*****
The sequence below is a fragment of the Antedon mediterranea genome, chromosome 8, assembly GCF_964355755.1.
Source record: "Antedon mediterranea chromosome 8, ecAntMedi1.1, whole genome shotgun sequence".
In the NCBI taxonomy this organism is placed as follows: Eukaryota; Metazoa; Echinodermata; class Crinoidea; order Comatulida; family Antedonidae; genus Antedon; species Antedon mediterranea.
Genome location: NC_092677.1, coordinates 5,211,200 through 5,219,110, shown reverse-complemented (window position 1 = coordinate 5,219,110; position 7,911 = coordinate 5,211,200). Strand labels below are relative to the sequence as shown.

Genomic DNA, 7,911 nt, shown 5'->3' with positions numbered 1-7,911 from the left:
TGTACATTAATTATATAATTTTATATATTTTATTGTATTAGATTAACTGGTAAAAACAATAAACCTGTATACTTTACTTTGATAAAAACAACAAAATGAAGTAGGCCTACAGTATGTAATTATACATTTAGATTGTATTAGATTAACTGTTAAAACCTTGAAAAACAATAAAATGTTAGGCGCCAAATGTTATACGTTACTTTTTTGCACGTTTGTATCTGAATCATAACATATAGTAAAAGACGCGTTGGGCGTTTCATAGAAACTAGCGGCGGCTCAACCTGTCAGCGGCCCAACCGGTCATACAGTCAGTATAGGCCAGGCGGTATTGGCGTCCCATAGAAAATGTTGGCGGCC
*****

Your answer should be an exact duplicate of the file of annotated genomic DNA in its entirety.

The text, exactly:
The sequence below is a fragment of the Antedon mediterranea genome, chromosome 8, assembly GCF_964355755.1.
Source record: "Antedon mediterranea chromosome 8, ecAntMedi1.1, whole genome shotgun sequence".
In the NCBI taxonomy this organism is placed as follows: Eukaryota; Metazoa; Echinodermata; class Crinoidea; order Comatulida; family Antedonidae; genus Antedon; species Antedon mediterranea.
Genome location: NC_092677.1, coordinates 5,211,200 through 5,219,110, shown reverse-complemented (window position 1 = coordinate 5,219,110; position 7,911 = coordinate 5,211,200). Strand labels below are relative to the sequence as shown.

Genomic DNA, 7,911 nt, shown 5'->3' with positions numbered 1-7,911 from the left:
TGTACATTAATTATATAATTTTATATATTTTATTGTATTAGATTAACTGGTAAAAACAATAAACCTGTATACTTTACTTTGATAAAAACAACAAAATGAAGTAGGCCTACAGTATGTAATTATACATTTAGATTGTATTAGATTAACTGTTAAAACCTTGAAAAACAATAAAATGTTAGGCGCCAAATGTTATACGTTACTTTTTTGCACGTTTGTATCTGAATCATAACATATAGTAAAAGACGCGTTGGGCGTTTCATAGAAACTAGCGGCGGCTCAACCTGTCAGCGGCCCAACCGGTCATACAGTCAGTATAGGCCAGGCGGTATTGGCGTCCCATAGAAAATGTTGGCGGCC